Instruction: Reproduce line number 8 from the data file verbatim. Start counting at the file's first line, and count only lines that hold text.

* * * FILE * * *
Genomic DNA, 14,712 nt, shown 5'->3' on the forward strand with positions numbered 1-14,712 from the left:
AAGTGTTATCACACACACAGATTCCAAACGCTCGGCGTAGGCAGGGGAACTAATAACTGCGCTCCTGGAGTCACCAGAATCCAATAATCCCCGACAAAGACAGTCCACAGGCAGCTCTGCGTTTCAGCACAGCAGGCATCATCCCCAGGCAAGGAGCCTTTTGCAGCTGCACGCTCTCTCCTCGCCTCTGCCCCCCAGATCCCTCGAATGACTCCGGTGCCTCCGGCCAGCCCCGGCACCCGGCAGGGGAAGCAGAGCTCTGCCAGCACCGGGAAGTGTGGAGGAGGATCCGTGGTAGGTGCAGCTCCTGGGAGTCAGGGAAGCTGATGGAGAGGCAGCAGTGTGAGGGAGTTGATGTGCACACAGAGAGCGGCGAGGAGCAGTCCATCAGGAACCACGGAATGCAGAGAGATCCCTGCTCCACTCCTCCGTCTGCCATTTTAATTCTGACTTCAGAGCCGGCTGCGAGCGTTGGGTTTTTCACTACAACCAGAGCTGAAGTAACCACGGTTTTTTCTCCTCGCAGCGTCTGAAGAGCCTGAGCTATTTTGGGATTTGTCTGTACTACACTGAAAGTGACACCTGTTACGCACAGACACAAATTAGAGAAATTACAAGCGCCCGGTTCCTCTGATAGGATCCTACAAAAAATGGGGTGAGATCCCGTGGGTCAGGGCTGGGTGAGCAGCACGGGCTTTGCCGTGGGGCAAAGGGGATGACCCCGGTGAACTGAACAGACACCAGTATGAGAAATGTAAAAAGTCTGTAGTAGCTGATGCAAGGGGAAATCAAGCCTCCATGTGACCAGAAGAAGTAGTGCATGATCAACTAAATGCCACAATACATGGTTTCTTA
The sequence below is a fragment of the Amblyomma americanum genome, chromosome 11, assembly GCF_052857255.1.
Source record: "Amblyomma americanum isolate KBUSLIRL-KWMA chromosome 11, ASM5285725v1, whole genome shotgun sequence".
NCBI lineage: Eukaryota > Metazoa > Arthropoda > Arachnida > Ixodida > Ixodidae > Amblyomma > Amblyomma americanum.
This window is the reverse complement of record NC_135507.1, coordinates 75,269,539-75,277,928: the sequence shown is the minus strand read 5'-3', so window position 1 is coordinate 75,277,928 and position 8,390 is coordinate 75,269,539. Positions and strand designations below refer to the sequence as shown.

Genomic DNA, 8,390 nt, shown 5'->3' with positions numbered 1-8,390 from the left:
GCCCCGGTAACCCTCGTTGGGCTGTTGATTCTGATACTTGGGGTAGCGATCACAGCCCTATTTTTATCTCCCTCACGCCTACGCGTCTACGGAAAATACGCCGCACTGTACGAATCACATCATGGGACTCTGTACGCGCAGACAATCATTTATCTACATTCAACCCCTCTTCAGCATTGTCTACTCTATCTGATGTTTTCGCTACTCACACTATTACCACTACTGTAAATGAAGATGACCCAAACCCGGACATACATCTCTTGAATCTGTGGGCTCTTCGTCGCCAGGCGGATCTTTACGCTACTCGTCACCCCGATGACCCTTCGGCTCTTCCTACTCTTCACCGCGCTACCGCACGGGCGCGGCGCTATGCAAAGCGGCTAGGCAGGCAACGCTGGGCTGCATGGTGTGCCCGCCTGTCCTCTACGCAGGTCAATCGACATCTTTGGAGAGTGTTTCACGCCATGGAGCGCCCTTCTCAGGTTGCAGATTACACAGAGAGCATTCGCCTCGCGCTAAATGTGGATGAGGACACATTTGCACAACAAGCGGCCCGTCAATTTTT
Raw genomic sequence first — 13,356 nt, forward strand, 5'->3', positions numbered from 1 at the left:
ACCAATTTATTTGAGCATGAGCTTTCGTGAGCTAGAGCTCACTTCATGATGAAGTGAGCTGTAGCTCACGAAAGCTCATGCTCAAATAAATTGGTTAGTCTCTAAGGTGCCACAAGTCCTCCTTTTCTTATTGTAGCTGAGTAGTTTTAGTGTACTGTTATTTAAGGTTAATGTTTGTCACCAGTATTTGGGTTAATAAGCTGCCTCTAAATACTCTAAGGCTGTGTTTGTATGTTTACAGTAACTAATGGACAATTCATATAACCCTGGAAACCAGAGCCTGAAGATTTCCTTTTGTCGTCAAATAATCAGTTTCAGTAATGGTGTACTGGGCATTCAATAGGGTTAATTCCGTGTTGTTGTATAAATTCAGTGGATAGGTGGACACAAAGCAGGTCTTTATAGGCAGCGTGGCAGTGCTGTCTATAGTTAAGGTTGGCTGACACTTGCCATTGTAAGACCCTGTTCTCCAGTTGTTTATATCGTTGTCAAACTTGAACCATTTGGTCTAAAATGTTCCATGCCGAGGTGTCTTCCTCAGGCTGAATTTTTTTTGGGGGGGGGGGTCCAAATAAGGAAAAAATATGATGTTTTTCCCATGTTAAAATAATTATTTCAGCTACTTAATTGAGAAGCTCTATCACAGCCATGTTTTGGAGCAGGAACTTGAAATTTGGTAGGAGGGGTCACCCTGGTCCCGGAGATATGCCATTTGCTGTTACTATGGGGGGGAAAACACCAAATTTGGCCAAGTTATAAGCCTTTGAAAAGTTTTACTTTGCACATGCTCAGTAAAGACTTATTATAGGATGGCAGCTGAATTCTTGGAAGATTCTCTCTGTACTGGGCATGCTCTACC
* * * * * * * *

GCCCCGGTAACCCTCGTTGGGCTGTTGATTCTGATACTTGGGGTAGCGATCACAGCCCTATTTTTATCTCCCTCACGCCTACGCGTCTACGGAAAATACGCCGCACTGTACGAATCACATCATGGGACTCTGTACGCGCAGACAATCATTTATCTACATTCAACCCCTCTTCAGCATTGTCTACTCTATCTGATGTTTTCGCTACTCACACTATTACCACTACTGTAAATGAAGATGACCCAAACCCGGACATACATCTCTTGAATCTGTGGGCTCTTCGTCGCCAGGCGGATCTTTACGCTACTCGTCACCCCGATGACCCTTCGGCTCTTCCTACTCTTCACCGCGCTACCGCACGGGCGCGGCGCTATGCAAAGCGGCTAGGCAGGCAACGCTGGGCTGCATGGTGTGCCCGCCTGTCCTCTACGCAGGTCAATCGACATCTTTGGAGAGTGTTTCACGCCATGGAGCGCCCTTCTCAGGTTGCAGATTACACAGAGAGCATTCGCCTCGCGCTAAATGTGGATGAGGACACATTTGCACAACAAGCGGCCCGTCAATTTTT